comscoreMedical Community Has Mixed Reactions to Task Force's Mammography Recommendations

Medical Community Has Mixed Reactions to Task Force's Mammography Recommendations

Reactions to the U.S. Preventive Services Task Force recommendations to dramatically change current breast cancer screening guidelines have been mixed, with both sides voicing strong opinions.
Nov 17, 2009.This article is archived
We archive older articles so you can still read about past studies that led to today's standard of care.
There were strong reactions to the U.S. Preventive Services Task Force recommendations to change current breast cancer screening guidelines. [ reviewed the task force recommendations]( "zzMEDPAGE (2009-11-16): Panel Puts Off Mammography until Age 50") and the research they were based on in a Research News story.
The medical community's reactions were mixed, with both sides voicing strong opinions:
  • The American Cancer Society and the American College of Obstetricians and Gynecologists said they would not change their breast cancer screening recommendations at this time.
  • The National Cancer Institute (the federal government's expert group on cancer) and the American Academy of Family Physicians said they will take a wait-and-see approach to the recommendations.
  • The Agency for Healthcare Research and Quality (AHRQ), the federal agency that supports the Preventive Services Task Force, has changed its breast cancer screening guidelines based on the recommendations.
  • The American College of Radiology rejected the recommendations and predicted adoption of the recommendations "will result in countless unnecessary breast cancer deaths each year."
  • Susan Love, M.D., a well known breast cancer surgeon and researcher and founder of the Dr. Susan Love Research Foundation, supported the recommendations saying they were sound public health policy and long overdue. strongly disagrees with the breast cancer screening recommendations proposed by the task force. We feel that that model the task force used to develop the recommended changes isn't accurate and the conclusions are flawed. Marisa Weiss, M.D., founder and president, has been interviewed by a number of national news organizations and has said the conclusions of the task force were based on unsound science and that the recommendations are "neither reasonable nor acceptable."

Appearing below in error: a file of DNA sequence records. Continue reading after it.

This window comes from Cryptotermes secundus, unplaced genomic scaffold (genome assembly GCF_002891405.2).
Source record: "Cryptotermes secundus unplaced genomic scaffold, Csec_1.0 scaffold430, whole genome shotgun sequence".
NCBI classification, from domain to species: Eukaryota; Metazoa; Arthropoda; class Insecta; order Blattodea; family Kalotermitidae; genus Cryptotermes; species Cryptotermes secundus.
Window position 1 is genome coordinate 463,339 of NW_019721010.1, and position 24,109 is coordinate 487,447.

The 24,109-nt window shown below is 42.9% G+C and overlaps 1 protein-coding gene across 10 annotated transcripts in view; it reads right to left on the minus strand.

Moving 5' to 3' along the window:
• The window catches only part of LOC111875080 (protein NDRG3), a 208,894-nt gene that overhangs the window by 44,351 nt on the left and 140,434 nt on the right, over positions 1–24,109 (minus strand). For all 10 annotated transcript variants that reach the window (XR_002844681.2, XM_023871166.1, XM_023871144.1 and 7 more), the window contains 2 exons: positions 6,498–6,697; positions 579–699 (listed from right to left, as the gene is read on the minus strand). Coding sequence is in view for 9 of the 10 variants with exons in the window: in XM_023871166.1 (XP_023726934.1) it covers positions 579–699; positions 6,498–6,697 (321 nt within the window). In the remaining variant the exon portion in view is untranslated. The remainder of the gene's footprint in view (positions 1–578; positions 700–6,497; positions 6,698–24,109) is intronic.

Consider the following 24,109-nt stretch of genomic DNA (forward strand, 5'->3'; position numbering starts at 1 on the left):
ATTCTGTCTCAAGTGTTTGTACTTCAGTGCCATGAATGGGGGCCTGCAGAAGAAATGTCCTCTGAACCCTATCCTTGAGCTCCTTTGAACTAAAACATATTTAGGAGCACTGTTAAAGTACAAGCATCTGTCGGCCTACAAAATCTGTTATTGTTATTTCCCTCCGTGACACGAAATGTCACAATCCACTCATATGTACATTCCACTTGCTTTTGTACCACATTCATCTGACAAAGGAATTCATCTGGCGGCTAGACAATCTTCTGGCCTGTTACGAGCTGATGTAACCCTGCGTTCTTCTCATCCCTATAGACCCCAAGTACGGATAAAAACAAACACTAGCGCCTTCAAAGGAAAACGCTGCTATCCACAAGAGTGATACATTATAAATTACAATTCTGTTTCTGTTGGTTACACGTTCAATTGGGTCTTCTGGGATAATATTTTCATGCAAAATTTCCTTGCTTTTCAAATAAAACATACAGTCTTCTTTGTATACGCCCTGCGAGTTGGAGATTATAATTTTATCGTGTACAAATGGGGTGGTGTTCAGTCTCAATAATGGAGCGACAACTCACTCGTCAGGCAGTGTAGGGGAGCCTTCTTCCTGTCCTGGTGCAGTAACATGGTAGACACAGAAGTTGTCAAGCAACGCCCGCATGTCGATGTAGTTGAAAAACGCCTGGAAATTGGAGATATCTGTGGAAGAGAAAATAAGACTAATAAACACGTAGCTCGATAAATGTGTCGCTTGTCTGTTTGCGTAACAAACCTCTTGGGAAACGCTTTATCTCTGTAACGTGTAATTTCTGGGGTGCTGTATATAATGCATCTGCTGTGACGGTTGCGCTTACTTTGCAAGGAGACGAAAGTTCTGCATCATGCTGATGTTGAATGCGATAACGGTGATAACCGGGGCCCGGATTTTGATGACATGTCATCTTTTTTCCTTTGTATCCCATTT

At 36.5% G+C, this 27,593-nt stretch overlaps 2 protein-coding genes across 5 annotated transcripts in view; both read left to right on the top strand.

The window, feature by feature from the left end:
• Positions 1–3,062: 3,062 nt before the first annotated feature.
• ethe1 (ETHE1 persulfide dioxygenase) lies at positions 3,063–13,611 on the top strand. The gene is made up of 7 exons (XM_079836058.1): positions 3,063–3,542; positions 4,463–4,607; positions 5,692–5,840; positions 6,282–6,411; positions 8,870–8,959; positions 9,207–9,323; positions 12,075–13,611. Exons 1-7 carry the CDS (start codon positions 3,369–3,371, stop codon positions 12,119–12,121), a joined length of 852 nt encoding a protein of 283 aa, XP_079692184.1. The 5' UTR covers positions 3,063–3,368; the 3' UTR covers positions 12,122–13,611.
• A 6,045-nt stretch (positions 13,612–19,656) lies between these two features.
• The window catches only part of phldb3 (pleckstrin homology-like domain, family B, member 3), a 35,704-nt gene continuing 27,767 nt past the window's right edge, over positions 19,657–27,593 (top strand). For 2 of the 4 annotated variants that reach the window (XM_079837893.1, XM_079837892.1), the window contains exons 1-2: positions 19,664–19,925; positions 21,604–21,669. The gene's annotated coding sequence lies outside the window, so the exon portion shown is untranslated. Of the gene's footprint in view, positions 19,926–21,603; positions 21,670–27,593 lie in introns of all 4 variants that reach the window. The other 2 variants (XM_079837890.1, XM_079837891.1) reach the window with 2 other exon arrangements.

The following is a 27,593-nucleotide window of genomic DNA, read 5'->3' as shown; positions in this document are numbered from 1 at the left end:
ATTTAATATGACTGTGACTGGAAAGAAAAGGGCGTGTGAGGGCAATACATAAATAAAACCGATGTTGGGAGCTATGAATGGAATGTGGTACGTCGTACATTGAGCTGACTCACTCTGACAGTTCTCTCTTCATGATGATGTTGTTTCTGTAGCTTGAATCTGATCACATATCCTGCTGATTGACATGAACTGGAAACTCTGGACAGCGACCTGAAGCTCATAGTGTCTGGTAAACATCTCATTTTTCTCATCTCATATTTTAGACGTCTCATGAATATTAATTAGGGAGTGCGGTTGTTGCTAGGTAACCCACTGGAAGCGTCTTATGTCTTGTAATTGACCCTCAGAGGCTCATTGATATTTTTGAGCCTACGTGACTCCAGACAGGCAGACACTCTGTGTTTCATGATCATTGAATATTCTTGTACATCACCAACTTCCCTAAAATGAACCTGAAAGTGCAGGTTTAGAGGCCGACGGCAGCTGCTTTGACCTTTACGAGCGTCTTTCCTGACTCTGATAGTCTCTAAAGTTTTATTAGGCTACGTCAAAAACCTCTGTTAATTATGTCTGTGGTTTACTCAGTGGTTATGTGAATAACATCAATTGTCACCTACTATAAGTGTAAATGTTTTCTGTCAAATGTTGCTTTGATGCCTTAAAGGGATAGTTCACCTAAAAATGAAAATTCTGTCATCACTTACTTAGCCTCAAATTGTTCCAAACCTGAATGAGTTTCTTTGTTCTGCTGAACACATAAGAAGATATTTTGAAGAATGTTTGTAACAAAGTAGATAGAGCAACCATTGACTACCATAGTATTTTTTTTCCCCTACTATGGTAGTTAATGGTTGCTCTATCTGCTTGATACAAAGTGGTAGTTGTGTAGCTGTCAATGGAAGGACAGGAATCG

The community is made up of people whose lives have been affected by breast cancer in one way or another. Within our community, it's clear that the recommendations have made people angry, confused, anxious, and afraid. To make sure everyone has the the most complete information possible, we're repeating our suggestions for anyone who is troubled or confused by news reports on the task force recommendations.
  • Understand that these are still recommendations that will likely be discussed. It's a scary discussion because it could mean insurance companies may not cover annual mammograms or mammograms at all for women age 40 to 49 at average risk. This could be a major step backwards in the fight against breast cancer. But right now, the current screening guidelines most experts recommend haven't changed and should still be followed.
  • The task force didn't say that screening mammograms are dangerous or should be avoided. The report specifically noted that the radiation exposure is acceptably low. This side debate shouldn't make you think that screening mammograms are bad and should be avoided. One of's greatest concerns is that women who should be getting screened won't because they're confused by or afraid of these new recommendations.
  • Remember that healthcare decisions, including getting screening mammograms and doing breast self-exam, are personal choices you make based on the information available and your unique situation. A woman can choose to make breast self-exam part of her personal breast health monitoring and screening plan. Government recommendations and guidelines eventually may affect whether insurance companies cover screening mammograms or not. But this isn't true for breast self-exam, which costs only your time and commitment.
  • Talk to your doctor about your family and personal health history and your individual risk of breast cancer. Together you can create a screening plan that makes the most sense for you and your unique situation.
Please take a survey about screening and your breast cancer diagnosis.

— Last updated on February 22, 2022, 10:05 PM

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